Policymakers will also be mindful of the potential social and economic impact. It is worth remembering that the implementation of policies in the property sector historically moves in cycles, starting with actions that initially lead to negative market reactions and hits to confidence, followed by efforts to stabilize sentiment.
Policy toward the real estate sector is unlikely to be amplified further.
Physical market indicators such as average sales price, land sales, and new housing starts have all moderated recently, indicating some degree of policy success. China’s National Bureau of Statistics recently commented that the property curbs have contained unreasonable demand while at the same time warned that contagion impacts on the real estate industry need to be monitored closely. Our view is consistent with our conversations with management teams of the larger developers as well as industry consultants, where it is generally believed that we have seen the peak of policy tightening.
That said, we do not expect any material loosening of property policy in the near term. As part of the government’s strategy to structurally reduce risk in the broader financial system, the three red lines and two red lines policies were introduced as multiyear initiatives that are due to be “tested” in 2023 and 2024.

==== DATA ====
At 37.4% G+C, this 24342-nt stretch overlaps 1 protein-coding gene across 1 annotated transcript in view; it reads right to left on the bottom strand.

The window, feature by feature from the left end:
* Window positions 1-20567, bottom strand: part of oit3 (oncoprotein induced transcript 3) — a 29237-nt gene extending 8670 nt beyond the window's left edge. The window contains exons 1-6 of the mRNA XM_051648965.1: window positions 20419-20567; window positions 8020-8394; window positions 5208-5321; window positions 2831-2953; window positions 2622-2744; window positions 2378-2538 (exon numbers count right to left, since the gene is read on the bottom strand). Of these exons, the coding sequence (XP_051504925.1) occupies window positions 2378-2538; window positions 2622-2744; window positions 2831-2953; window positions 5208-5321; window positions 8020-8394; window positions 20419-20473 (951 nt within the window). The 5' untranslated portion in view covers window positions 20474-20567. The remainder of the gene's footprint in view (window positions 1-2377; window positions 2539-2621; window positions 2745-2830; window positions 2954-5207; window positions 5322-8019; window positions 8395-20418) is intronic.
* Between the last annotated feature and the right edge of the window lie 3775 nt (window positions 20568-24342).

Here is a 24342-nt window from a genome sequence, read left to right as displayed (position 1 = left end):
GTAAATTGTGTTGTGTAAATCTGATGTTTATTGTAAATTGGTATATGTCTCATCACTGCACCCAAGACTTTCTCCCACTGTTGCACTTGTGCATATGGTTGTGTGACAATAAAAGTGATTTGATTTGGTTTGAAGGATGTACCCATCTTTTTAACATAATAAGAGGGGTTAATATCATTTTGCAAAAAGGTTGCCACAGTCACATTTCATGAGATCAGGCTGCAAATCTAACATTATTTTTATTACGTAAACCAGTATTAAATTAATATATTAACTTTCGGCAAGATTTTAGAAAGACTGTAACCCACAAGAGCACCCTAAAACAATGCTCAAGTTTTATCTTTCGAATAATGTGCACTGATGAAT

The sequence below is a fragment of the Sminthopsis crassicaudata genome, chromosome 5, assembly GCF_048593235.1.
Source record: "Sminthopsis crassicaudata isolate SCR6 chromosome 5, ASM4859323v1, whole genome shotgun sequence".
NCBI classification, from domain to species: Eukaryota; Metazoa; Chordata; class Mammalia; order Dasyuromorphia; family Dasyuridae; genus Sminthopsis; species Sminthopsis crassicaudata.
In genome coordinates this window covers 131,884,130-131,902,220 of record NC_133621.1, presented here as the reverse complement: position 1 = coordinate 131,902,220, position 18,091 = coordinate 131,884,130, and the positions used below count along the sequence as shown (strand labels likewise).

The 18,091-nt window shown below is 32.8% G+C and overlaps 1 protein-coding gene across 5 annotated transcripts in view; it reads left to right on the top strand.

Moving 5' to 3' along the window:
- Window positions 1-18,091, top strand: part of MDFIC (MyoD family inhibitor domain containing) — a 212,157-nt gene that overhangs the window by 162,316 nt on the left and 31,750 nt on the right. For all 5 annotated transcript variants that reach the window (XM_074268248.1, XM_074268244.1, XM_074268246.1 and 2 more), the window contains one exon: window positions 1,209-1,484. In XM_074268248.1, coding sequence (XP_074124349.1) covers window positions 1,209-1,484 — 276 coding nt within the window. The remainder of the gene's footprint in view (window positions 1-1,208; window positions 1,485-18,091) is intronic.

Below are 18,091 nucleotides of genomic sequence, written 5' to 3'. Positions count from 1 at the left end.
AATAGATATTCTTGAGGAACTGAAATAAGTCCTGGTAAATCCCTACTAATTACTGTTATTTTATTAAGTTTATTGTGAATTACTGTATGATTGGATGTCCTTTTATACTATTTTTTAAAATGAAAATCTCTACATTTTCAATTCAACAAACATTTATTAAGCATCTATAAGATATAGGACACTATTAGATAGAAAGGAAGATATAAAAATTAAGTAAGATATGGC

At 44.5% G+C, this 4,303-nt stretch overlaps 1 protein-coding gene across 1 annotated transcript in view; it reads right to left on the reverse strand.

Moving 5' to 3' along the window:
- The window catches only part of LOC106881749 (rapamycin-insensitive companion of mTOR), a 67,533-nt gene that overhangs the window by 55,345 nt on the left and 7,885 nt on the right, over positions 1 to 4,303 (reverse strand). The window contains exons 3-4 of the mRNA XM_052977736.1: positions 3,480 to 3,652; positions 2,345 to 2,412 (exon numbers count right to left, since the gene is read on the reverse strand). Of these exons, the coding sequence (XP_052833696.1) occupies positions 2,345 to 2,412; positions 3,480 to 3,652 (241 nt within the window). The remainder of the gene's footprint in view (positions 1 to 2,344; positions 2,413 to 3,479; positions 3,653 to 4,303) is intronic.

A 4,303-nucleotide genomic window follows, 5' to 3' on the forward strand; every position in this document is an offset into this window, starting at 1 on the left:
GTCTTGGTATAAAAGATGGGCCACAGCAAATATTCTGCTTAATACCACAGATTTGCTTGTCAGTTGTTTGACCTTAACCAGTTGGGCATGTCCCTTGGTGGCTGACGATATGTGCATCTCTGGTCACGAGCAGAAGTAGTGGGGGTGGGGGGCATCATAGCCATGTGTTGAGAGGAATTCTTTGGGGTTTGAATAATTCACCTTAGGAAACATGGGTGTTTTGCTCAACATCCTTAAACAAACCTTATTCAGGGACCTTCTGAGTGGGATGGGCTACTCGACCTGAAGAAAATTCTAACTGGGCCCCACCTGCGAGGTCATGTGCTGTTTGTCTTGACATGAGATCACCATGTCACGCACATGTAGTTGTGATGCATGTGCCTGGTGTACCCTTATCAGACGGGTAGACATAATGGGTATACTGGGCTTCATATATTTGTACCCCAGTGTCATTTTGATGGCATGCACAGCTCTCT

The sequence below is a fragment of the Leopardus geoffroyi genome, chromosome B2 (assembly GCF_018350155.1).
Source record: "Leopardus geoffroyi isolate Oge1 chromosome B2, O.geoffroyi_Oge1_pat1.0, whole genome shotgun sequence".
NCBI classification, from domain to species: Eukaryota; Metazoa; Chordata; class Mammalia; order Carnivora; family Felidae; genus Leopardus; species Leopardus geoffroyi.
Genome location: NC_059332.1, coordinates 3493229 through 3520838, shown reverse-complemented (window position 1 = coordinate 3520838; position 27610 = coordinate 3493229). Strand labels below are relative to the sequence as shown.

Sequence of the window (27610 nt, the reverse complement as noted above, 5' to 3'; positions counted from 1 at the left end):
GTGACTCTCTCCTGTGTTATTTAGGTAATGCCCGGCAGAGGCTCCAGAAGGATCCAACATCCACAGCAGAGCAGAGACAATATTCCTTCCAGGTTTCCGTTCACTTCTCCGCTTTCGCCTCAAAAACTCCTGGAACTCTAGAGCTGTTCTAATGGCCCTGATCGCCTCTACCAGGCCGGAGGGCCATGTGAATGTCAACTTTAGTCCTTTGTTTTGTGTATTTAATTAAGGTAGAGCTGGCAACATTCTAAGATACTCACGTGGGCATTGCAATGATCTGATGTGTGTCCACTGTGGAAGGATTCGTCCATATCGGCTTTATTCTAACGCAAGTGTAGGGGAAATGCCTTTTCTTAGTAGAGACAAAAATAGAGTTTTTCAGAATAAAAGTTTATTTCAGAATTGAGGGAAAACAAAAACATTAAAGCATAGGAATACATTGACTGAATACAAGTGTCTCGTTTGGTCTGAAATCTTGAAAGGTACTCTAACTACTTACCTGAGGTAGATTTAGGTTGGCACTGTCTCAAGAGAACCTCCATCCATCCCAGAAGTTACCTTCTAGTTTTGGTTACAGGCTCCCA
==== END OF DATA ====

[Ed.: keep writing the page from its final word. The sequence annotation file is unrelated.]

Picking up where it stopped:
We expect the Asia high yield market to continue to differentiate among the different developers.
Under the three red lines, the trend of consolidation and divergence will likely continue. In 2016–2018, mainly large developers gained market share. The top 50 developers’ market share collectively grew from 36% in 2016 to 51% in 2018, remaining largely stable since. As regulators are determined to achieve their policy goals, developers with stronger execution and financial management should gain market share, with more stressed players exiting the market. Regardless of the overall monetary policy of China, funding available to the residential property sector will be closely controlled. Those that are unable to meet the three red lines requirement will suffer the most in a tight funding environment. Therefore, more defaults are possible in the near future.